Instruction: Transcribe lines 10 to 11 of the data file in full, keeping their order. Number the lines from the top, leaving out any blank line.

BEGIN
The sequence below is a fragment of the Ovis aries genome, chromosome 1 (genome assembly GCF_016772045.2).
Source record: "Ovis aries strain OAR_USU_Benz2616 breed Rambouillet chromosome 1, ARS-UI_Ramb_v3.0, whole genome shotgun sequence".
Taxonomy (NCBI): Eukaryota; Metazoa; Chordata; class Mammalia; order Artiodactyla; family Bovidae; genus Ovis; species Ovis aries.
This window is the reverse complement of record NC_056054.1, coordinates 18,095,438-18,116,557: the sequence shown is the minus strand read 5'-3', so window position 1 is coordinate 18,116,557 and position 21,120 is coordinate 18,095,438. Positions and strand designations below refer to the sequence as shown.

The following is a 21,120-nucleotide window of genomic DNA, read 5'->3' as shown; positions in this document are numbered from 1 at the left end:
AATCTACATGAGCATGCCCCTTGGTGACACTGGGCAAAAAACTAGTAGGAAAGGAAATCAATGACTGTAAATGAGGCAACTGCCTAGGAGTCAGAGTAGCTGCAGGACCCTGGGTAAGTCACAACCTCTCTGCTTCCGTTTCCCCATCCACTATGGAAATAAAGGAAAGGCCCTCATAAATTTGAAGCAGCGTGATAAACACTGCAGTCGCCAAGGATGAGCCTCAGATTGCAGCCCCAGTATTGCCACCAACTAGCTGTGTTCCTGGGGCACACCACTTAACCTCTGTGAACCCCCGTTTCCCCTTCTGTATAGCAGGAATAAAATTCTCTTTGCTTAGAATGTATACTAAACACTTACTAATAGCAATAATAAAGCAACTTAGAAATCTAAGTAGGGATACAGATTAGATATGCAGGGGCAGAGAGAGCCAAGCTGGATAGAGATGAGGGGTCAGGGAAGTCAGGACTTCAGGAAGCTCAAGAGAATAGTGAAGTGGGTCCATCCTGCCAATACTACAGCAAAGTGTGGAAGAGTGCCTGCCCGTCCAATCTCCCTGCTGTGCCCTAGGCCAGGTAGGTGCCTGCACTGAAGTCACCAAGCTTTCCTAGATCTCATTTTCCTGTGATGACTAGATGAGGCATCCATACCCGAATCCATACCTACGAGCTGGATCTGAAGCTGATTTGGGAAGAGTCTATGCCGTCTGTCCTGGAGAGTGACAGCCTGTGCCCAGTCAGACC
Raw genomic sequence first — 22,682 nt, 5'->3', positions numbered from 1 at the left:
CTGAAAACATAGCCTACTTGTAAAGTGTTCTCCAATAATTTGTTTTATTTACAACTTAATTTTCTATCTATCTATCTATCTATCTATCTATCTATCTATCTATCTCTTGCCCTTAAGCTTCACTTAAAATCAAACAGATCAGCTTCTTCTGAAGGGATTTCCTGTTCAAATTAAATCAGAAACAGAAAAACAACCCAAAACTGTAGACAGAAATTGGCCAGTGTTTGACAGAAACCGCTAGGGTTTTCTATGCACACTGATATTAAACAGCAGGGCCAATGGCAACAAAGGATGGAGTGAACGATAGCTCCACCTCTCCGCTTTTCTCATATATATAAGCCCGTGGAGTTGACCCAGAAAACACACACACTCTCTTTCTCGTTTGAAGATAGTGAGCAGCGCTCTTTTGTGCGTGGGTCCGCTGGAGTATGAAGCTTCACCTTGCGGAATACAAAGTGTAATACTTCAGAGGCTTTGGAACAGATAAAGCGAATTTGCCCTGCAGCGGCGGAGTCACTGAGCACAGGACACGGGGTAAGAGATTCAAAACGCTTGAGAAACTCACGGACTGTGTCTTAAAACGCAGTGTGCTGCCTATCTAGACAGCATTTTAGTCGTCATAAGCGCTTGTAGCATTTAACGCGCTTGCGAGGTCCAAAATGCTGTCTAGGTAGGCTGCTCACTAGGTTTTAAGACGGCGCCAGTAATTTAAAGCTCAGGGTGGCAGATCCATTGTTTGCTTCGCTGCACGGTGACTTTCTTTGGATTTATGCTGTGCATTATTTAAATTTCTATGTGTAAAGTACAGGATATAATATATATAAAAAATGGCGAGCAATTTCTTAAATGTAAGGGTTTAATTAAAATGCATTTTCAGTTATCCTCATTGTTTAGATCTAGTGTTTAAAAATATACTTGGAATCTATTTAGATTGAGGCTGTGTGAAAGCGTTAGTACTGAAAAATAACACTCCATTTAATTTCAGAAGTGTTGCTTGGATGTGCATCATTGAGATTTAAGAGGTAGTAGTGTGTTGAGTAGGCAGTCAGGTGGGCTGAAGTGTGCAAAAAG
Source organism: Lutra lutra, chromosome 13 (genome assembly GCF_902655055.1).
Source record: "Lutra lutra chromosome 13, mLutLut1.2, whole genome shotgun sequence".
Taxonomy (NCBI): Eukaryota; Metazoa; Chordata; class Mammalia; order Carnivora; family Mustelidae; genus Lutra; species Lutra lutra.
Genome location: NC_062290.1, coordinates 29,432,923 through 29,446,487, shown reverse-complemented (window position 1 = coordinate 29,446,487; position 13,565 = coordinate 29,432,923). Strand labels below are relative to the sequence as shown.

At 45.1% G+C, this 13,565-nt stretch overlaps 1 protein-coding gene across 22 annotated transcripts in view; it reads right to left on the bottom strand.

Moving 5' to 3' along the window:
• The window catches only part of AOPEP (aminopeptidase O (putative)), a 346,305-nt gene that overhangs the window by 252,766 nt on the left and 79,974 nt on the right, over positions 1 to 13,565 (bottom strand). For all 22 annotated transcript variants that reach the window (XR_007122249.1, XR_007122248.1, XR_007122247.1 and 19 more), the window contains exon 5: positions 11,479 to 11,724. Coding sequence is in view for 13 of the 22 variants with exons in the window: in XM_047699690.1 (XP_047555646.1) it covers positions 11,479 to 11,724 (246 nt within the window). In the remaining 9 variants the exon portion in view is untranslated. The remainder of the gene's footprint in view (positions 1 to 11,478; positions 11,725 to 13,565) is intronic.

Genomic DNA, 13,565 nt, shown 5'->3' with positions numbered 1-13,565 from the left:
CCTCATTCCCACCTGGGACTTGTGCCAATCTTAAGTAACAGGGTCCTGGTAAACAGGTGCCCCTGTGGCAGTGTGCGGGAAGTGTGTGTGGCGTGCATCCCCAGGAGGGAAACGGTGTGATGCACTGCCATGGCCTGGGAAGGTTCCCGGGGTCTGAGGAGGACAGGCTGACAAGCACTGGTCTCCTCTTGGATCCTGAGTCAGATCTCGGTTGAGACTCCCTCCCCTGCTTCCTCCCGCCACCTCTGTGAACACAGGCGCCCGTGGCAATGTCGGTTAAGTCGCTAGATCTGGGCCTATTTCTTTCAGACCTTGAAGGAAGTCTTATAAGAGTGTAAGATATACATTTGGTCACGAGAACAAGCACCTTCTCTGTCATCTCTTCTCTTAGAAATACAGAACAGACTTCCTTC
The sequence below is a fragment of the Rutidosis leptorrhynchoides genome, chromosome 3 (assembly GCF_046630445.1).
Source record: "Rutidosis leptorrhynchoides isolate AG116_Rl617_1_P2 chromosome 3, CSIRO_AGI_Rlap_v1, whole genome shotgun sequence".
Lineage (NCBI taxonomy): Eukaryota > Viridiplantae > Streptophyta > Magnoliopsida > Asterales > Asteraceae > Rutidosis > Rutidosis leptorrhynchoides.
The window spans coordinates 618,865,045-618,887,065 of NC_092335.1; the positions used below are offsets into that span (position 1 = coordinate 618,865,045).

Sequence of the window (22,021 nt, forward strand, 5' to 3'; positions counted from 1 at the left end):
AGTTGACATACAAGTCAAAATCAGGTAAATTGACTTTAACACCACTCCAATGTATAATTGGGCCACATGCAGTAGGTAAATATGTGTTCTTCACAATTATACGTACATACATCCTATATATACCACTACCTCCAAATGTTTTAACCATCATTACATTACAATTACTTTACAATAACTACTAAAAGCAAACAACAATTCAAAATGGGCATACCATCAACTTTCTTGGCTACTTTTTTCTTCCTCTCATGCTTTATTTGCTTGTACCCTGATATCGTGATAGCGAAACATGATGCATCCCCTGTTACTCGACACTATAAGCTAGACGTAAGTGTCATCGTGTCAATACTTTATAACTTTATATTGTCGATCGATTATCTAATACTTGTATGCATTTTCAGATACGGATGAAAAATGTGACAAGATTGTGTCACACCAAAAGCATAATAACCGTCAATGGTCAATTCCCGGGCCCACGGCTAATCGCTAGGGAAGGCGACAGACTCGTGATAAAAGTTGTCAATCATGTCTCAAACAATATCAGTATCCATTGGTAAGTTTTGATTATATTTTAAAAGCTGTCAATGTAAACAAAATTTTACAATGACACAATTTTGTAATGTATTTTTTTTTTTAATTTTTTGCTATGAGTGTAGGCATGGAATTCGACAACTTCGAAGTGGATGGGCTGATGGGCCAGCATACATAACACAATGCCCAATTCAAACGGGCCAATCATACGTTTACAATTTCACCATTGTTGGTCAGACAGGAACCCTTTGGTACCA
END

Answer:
Source record: "Lutra lutra chromosome 13, mLutLut1.2, whole genome shotgun sequence".
Taxonomy (NCBI): Eukaryota; Metazoa; Chordata; class Mammalia; order Carnivora; family Mustelidae; genus Lutra; species Lutra lutra.